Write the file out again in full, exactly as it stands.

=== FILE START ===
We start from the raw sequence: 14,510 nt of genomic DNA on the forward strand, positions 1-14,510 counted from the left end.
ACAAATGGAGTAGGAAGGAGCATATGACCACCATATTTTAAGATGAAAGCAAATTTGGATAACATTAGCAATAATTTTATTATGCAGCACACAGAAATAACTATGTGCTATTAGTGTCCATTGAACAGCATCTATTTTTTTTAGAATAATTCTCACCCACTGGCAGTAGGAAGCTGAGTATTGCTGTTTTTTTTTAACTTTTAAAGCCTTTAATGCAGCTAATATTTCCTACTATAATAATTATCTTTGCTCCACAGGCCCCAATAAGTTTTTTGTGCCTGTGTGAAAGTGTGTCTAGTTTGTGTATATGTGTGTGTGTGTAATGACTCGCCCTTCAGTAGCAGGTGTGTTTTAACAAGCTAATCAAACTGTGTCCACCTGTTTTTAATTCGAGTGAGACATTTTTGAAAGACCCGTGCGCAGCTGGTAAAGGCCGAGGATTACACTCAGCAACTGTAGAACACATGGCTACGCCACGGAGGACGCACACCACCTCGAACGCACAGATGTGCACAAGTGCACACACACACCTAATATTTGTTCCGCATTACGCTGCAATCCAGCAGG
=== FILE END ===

We start from the raw sequence: 14,510 nt of genomic DNA on the forward strand, positions 1-14,510 counted from the left end.
ACAAATGGAGTAGGAAGGAGCATATGACCACCATATTTTAAGATGAAAGCAAATTTGGATAACATTAGCAATAATTTTATTATGCAGCACACAGAAATAACTATGTGCTATTAGTGTCCATTGAACAGCATCTATTTTTTTTAGAATAATTCTCACCCACTGGCAGTAGGAAGCTGAGTATTGCTGTTTTTTTTTAACTTTTAAAGCCTTTAATGCAGCTAATATTTCCTACTATAATAATTATCTTTGCTCCACAGGCCCCAATAAGTTTTTTGTGCCTGTGTGAAAGTGTGTCTAGTTTGTGTATATGTGTGTGTGTGTAATGACTCGCCCTTCAGTAGCAGGTGTGTTTTAACAAGCTAATCAAACTGTGTCCACCTGTTTTTAATTCGAGTGAGACATTTTTGAAAGACCCGTGCGCAGCTGGTAAAGGCCGAGGATTACACTCAGCAACTGTAGAACACATGGCTACGCCACGGAGGACGCACACCACCTCGAACGCACAGATGTGCACAAGTGCACACACACACCTAATATTTGTTCCGCATTACGCTGCAATCCAGCAGG